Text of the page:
Jørgine Olsen Bergsvik

Jørgine Olsen Bergsvik was born in Lindås, just north of Bergen, in 1857. She was admitted to Lungegård Hospital in 1882 when she was around 25 years of age. She had by then had the disease for six months, and she was admitted to the curative ward. Her mother and one sister had also been diagnosed with leprosy, and her sister Marianne Olsdatter Bergsvik was admitted to the same hospital two years later.

In 1884, the same year that her sister was admitted, Jørgine left Lungegård Hospital at her own request. Perhaps she was one of the three showing signs of improvement, as Danielssen writes in his three-year report: ‘Those showing improvement left the hospital at their own request’. She was, however, readmitted four years later, at the end of 1888.

In 1895, Lungegård Hospital was closed, and all its patients were transferred to Pleiestiftelsen for Spedalske No. 1. Jørgine thus moved a few hundred metres from one institution to another, along with 38 other patients. Jørgine lived there for 42 years, until she died in autumn 1937, aged 80. The church register refers to her as an unmarried crofter’s daughter, stating that she had leprosy for 57 years and sarcoma, i.e. cancer, for three/four years. She was buried in the city’s largest cemetery at Møllendal.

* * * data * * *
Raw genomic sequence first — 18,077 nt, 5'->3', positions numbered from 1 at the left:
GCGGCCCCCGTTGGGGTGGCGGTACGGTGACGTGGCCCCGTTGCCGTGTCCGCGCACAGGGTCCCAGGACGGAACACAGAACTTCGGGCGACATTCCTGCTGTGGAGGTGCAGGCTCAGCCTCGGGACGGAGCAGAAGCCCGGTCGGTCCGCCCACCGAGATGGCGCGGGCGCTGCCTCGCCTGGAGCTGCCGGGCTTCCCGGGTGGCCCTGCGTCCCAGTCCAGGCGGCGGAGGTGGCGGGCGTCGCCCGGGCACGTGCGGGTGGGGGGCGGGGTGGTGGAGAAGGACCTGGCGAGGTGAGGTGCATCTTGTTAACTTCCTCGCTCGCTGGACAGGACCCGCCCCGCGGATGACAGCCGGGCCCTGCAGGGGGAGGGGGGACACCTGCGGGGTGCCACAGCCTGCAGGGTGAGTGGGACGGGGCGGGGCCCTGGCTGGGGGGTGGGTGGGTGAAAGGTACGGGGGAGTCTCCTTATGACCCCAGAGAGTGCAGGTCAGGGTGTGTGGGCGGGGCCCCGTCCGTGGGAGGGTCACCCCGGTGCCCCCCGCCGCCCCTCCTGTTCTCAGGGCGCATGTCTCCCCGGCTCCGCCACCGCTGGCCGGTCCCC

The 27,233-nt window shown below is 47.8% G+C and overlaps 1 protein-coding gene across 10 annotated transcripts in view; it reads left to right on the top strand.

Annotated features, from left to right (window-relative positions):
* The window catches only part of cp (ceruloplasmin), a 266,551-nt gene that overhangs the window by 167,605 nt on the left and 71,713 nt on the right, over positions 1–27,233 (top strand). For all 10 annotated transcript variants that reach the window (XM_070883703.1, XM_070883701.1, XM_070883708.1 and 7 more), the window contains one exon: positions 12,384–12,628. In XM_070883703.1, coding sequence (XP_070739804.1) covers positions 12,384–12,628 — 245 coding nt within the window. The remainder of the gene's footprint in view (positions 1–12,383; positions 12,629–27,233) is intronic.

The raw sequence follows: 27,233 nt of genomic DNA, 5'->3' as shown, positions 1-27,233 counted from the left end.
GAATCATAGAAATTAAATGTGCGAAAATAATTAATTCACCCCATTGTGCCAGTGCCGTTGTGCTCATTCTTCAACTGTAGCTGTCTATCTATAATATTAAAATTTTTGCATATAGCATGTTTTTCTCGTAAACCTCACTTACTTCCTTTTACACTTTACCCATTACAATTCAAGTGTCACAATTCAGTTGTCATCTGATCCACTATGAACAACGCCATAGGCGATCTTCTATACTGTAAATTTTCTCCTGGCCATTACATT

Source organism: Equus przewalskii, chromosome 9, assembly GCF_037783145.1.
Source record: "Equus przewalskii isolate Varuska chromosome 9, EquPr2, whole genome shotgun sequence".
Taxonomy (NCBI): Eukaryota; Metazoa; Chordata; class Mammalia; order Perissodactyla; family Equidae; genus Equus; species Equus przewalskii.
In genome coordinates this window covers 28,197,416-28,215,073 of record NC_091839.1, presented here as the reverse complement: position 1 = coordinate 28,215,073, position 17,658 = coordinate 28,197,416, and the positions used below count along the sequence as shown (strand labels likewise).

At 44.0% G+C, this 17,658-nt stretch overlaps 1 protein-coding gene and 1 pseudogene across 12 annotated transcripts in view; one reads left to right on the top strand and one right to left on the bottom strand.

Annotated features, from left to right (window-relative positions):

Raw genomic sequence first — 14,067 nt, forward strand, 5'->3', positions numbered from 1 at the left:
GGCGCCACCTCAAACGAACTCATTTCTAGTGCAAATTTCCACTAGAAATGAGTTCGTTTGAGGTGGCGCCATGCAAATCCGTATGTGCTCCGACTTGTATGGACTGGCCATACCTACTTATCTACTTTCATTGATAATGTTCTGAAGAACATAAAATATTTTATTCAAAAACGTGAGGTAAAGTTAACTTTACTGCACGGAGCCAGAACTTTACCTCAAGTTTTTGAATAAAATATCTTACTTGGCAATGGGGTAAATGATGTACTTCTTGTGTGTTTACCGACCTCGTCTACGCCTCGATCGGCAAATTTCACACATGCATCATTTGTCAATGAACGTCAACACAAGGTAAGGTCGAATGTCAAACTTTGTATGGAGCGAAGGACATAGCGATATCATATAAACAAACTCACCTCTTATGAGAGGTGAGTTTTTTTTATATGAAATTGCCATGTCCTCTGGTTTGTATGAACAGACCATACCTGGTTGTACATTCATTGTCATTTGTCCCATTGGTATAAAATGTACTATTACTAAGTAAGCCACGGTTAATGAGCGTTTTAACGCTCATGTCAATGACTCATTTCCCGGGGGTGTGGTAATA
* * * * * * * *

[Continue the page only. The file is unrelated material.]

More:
Even after such a long life at two of the leprosy hospitals in Bergen, relatively little is known about Jørgine Bergsvik. What was her day-to-day life like at the hospitals? Was she hopeful that she would recover or had she come to terms with the fact that she was going to have leprosy for the rest of her life? Did she think she would live to the ripe old age of 80?

Most traces of her existence at Pleiestiftelsen Hospital over the years can be found in the work journals, where everything that she and the other residents spun, knitted, sewed and repaired is carefully noted. Her name often crops up, showing how diligently she worked over her long life.

Work records, Pleiestiftelsen. Regional State Archives of Bergen.
Work journal showing the work that Jørgine Bergsvik started in the course of a few autumn months: wool for spinning, a decorative border for a skirt and ‘1 sports jersey’.
The Regional State Archives of Bergen.
From patient record. Regional State Archives of Bergen.
Patient records from Pleiestiftelsen showing that Jørgine Bergsvik was transferred from Lungegård Hospital in 1895 and lived here until her death in 1937.
The Regional State Archives of Bergen.
Knitted petticoat. Photo: Bergen City Museum.
Petticoat knitted by Jørgine Bergsvik. The skirt once belonged to Aslaug Nydegger, who as a child went to Pleiestiftelsen to deliver wool and later collect finished knitted garments.
Photo: Bergen City Museum.
Knitted petticoat from Pleiestiftelsen Hospital. Photo: Bergen City Museum.
Detail showing the beautiful pattern and craftmanship.
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